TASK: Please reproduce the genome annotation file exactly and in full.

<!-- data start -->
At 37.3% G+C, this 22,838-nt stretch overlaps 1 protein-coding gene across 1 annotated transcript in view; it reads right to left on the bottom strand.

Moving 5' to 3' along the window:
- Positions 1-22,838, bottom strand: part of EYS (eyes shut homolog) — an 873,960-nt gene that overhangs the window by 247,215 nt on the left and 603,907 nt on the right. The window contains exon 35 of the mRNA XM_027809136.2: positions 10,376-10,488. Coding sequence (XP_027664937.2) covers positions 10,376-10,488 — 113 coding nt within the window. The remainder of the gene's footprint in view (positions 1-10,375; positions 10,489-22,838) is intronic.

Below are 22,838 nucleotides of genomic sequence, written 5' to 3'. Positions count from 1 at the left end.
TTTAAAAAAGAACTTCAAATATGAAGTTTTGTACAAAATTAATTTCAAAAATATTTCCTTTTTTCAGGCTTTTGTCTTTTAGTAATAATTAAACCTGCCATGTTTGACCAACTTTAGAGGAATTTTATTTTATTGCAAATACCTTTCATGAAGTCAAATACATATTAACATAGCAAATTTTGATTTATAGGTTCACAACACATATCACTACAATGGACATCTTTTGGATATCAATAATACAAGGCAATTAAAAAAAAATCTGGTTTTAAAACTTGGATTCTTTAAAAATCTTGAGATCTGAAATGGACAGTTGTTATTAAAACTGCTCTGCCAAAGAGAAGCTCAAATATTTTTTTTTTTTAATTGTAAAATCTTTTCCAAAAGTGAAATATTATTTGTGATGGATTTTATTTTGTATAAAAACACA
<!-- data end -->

At 37.3% G+C, this 22,838-nt stretch overlaps 1 protein-coding gene across 1 annotated transcript in view; it reads right to left on the bottom strand.

Moving 5' to 3' along the window:
- Positions 1-22,838, bottom strand: part of EYS (eyes shut homolog) — an 873,960-nt gene that overhangs the window by 247,215 nt on the left and 603,907 nt on the right. The window contains exon 35 of the mRNA XM_027809136.2: positions 10,376-10,488. Coding sequence (XP_027664937.2) covers positions 10,376-10,488 — 113 coding nt within the window. The remainder of the gene's footprint in view (positions 1-10,375; positions 10,489-22,838) is intronic.

Below are 22,838 nucleotides of genomic sequence, written 5' to 3'. Positions count from 1 at the left end.
TTTAAAAAAGAACTTCAAATATGAAGTTTTGTACAAAATTAATTTCAAAAATATTTCCTTTTTTCAGGCTTTTGTCTTTTAGTAATAATTAAACCTGCCATGTTTGACCAACTTTAGAGGAATTTTATTTTATTGCAAATACCTTTCATGAAGTCAAATACATATTAACATAGCAAATTTTGATTTATAGGTTCACAACACATATCACTACAATGGACATCTTTTGGATATCAATAATACAAGGCAATTAAAAAAAAATCTGGTTTTAAAACTTGGATTCTTTAAAAATCTTGAGATCTGAAATGGACAGTTGTTATTAAAACTGCTCTGCCAAAGAGAAGCTCAAATATTTTTTTTTTTTAATTGTAAAATCTTTTCCAAAAGTGAAATATTATTTGTGATGGATTTTATTTTGTATAAAAACACA